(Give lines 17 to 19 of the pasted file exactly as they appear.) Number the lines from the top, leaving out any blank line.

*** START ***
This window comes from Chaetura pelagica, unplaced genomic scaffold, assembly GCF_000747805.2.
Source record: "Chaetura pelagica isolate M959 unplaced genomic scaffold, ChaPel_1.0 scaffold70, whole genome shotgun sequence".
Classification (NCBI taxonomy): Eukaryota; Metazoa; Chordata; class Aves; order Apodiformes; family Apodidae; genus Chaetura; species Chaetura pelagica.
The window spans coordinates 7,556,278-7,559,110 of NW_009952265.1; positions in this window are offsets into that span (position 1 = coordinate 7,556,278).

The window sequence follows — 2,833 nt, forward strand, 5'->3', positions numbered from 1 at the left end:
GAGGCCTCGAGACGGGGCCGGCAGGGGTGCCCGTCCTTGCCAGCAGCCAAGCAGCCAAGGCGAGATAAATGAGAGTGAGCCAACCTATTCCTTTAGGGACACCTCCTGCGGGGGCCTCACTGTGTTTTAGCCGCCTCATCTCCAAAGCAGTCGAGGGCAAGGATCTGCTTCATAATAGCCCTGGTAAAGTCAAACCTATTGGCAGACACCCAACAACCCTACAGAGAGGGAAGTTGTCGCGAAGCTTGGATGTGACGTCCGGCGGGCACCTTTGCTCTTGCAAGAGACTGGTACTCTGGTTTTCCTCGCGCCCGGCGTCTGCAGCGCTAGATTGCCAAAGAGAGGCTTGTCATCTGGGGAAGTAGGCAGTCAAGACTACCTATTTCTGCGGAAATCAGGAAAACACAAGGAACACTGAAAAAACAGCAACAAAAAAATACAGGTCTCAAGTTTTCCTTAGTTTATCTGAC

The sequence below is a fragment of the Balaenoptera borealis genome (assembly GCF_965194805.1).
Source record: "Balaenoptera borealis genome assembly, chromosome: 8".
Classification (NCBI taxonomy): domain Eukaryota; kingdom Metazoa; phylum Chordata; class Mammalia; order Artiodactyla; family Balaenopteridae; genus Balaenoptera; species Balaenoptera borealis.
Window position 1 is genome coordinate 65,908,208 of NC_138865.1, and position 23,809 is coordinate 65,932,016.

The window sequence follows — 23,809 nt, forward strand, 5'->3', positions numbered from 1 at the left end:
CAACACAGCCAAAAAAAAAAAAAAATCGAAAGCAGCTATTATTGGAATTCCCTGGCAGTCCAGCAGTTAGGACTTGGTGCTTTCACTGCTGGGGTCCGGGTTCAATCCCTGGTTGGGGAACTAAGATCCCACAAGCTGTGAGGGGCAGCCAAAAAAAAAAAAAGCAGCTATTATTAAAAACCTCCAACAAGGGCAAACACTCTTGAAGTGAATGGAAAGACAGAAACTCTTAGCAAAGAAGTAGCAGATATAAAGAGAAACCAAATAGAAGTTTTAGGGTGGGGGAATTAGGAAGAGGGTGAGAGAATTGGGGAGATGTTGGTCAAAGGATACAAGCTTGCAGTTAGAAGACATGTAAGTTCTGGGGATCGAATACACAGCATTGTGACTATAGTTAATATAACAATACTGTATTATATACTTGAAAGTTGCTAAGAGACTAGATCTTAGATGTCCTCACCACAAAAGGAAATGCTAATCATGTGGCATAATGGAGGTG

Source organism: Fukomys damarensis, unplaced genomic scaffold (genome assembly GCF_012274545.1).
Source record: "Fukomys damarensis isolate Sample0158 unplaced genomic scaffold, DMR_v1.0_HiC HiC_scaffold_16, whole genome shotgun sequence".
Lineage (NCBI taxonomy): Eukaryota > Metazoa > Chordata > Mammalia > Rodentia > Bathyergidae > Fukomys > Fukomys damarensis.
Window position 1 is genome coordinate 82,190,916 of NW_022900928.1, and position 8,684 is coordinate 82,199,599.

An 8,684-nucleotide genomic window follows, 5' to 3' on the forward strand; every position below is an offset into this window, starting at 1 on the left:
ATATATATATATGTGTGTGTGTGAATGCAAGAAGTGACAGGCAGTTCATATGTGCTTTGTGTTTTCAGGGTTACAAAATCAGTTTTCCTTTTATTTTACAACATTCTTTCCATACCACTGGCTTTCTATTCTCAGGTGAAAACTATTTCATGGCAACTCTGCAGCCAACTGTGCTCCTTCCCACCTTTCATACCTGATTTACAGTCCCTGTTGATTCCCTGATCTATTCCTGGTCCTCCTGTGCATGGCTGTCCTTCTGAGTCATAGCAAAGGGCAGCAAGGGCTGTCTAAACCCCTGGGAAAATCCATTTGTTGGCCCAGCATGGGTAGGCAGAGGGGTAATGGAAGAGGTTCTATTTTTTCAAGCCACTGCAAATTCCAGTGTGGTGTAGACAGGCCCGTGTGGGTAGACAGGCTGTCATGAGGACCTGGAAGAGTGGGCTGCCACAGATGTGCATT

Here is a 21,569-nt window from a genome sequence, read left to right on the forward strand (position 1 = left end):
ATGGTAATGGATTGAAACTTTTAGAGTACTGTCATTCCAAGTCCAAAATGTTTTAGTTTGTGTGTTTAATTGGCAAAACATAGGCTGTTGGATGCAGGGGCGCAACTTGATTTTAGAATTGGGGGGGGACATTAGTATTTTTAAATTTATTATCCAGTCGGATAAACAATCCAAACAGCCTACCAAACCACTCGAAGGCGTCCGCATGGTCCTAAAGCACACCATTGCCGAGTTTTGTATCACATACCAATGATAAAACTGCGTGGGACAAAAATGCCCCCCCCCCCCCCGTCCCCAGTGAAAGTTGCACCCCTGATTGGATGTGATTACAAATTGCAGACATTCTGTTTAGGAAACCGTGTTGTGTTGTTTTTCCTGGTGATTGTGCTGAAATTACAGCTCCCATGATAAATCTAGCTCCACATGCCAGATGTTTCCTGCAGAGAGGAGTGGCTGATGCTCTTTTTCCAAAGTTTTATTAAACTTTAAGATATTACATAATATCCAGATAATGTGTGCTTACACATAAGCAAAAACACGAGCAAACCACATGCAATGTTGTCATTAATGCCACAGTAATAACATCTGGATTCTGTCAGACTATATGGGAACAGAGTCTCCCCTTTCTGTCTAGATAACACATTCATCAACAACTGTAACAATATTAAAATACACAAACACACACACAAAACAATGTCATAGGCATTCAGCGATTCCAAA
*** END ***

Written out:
An 8,684-nucleotide genomic window follows, 5' to 3' on the forward strand; every position below is an offset into this window, starting at 1 on the left:
ATATATATATATGTGTGTGTGTGAATGCAAGAAGTGACAGGCAGTTCATATGTGCTTTGTGTTTTCAGGGTTACAAAATCAGTTTTCCTTTTATTTTACAACATTCTTTCCATACCACTGGCTTTCTATTCTCAGGTGAAAACTATTTCATGGCAACTCTGCAGCCAACTGTGCTCCTTCCCACCTTTCATACCTGATTTACAGTCCCTGTTGATTCCCTGATCTATTCCTGGTCCTCCTGTGCATGGCTGTCCTTCTGAGTCATAGCAAAGGGCAGCAAGGGCTGTCTAAACCCCTGGGAAAATCCATTTGTTGGCCCAGCATGGGTAGGCAGAGGGGTAATGGAAGAGGTTCTATTTTTTCAAGCCACTGCAAATTCCAGTGTGGTGTAGACAGGCCCGTGTGGGTAGACAGGCTGTCATGAGGACCTGGAAGAGTGGGCTGCCACAGATGTGCATT

Here is a 21,569-nt window from a genome sequence, read left to right on the forward strand (position 1 = left end):